Actually,I have a 2 year degree in music, so theory isn't all that new to me. So I know about enharmonic equivalency and such. I still struggle with things like chords subs and other things, but overall I have a pretty good grasp. I have to not necessarily disagree but rather differ with you in what I was taught about intervals. I was taught that for things like 9ths and 11ths, you take the degree of the scale, ie the 2nd, and add seven = a 9th. Hence the root note being an octave etc. Obviously you don't have to voice them an octave higher, but in some situations like the chord that Truman used as an example, having a G next to an F##(G#) is a tight and very dissonant interval of a minor 2nd. So by playing one of them an octave higher, it gives the interval a bit of breathing room so to speak. Some things work better on the piano than guitar because of the ability to spread out the voicing. BTW, I love to use sus chords. Something I picked up from being a Pete Townshend fan. This is great. I love to talk theory because it makes you think about how you're playing and how the notes you use work together. Whoever started this board deserves a pat on the back.
davey O.

#388820 - 08/25/02 11:44 PM Re: Chord names  
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Mike Dunbar Offline
Mike Dunbar  Offline


JPF Mentor

Joined: Apr 2001
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Nashville Tennessee
Kaboom,

I don't think we're differing at all. A two is a nine, a four is an eleven, a six is a thirteen.

Yes, this is fun. I haven't thought about this stuff since nineteen fifty nine. Of course right now it's twenty two forty six.

BTW
Kudos to Brian who came up with this board.



[This message has been edited by Mike Dunbar (edited 08-25-2002).]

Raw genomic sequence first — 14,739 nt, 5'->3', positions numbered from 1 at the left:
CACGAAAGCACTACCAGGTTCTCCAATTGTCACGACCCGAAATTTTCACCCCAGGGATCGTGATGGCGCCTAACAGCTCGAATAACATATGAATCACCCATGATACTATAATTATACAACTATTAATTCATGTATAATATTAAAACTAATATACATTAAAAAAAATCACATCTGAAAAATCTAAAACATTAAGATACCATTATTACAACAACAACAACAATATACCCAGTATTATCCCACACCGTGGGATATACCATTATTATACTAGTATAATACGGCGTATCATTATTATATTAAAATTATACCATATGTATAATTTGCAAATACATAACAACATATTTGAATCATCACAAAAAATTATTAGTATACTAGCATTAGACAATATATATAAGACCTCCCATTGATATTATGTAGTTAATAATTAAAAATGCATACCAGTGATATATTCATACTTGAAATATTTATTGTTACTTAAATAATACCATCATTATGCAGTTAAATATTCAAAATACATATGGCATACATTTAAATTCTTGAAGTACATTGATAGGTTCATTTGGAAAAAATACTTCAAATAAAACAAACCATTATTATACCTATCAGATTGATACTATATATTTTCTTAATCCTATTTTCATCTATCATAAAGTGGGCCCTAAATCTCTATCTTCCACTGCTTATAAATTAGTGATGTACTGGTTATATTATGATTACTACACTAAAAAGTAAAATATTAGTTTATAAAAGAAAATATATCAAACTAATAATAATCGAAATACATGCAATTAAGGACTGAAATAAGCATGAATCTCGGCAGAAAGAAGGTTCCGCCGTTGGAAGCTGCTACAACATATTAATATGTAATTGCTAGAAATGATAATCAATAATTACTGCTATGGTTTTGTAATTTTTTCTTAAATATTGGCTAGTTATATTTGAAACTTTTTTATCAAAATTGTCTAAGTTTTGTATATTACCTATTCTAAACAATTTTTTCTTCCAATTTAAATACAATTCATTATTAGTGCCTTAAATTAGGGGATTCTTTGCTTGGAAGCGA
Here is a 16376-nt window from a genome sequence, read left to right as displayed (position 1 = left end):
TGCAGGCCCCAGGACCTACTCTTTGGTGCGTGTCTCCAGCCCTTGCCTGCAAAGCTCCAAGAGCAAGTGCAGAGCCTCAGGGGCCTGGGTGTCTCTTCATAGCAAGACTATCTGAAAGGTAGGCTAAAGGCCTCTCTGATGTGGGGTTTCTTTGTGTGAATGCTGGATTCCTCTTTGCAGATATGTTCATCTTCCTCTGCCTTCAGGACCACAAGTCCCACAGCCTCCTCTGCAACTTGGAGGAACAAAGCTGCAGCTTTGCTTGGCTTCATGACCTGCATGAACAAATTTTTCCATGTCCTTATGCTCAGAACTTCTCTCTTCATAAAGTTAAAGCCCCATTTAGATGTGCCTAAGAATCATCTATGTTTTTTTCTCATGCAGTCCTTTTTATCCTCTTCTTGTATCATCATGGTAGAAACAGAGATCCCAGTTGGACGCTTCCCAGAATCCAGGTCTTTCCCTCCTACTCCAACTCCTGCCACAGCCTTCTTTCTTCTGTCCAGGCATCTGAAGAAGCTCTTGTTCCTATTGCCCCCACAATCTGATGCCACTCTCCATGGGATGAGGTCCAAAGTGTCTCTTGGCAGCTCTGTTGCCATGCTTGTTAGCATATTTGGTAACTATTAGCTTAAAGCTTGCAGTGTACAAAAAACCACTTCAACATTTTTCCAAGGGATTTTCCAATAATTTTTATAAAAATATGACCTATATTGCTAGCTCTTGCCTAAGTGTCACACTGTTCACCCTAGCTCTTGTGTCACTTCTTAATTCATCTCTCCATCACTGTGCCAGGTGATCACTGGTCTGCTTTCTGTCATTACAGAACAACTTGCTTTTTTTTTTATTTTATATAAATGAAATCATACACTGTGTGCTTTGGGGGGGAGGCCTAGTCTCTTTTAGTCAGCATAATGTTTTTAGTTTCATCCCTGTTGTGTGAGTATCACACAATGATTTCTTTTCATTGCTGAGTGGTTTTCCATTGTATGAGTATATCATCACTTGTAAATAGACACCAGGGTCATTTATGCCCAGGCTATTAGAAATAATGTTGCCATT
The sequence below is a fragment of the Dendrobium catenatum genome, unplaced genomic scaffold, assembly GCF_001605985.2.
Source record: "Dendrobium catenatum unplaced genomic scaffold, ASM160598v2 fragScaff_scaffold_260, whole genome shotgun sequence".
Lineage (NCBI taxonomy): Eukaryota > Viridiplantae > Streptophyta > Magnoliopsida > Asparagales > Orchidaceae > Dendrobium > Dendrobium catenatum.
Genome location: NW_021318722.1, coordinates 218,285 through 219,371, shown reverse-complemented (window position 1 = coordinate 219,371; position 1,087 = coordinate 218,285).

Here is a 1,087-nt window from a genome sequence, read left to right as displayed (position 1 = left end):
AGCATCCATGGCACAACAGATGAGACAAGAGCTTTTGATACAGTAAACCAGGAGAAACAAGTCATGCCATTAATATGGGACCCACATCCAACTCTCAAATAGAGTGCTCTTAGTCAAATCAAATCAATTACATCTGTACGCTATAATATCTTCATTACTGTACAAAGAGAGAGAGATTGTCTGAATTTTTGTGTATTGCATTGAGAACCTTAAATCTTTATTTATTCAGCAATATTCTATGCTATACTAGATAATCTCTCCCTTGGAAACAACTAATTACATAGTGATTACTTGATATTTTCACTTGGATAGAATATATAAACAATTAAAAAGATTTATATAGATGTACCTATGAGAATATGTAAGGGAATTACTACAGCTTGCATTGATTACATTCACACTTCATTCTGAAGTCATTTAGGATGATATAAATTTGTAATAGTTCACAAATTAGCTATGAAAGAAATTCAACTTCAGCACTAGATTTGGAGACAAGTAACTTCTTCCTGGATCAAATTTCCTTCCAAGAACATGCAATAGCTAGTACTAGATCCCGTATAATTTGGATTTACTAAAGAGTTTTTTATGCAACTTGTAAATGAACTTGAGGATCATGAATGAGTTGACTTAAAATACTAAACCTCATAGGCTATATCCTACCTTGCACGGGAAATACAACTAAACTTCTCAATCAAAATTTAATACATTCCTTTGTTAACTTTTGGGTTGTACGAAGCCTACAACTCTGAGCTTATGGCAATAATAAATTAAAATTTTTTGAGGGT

You've got to know your limitations. I don't know what your limitations are. I found out what mine were when I was twelve. I found out that there weren't too many limitations, if I did it my way. -Johnny Cash

It's only music.
-niteshift

Mike Dunbar Music

#388821 - 08/26/02 02:43 AM Re: Chord names  
Joined: Aug 2001
Posts: 1,822
Larry Williams Offline
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Santa Clarita, CA USA
Interesting perspectives. I have my own which is probably no better or worse than anyone elses - just maybe a bit different.

I was taught that the upper chordal tones came into use beginning in the later Romantic period (1860+) and were used extensively during the Impressionistic period (Debussy, Ravel) until approximately 1910. I've analyzed a number of the Impressionist works in great detail and there were definitely quite a few of what we might call jazz chords today. These guys were the first ones to use a LOT of 9ths, 11ths and 13ths and chords we today might call G/A or a 9sus4; I even found a few add9 chords in Debussy's "Prelude to the Afternoon of a Faun". The first use of these "terribly dissonant" chord tones in Romantic period music was in the upper registers above the triadic tones played by other orchestral instruments. For that reason, they were called 9ths in traditional analysis instead of 2nds (for instance). At least, that's how I remember the original theory from my history courses.

Later on, these more complex chord tones developed into common usage by swing era jazz players and even more so during the bebop and cool jazz periods.

I don't think anyone asked these original composers what THEY called those chords, so I can just imagine some graduate student Musicologist at the time probably having a conversation with his professor: "I dunno, whadda you wanna call it? Hey, I know...let's just call it a 9th chord since it's up high, OK?" Except this was probably done in either a very formal British accent, or some French dialect. [Linked Image]

And someone agreed with him and wrote it in a book...and here we are...



------------------
Larry
www.audibleresponse.com

#388822 - 09/04/02 05:38 PM Re: Chord names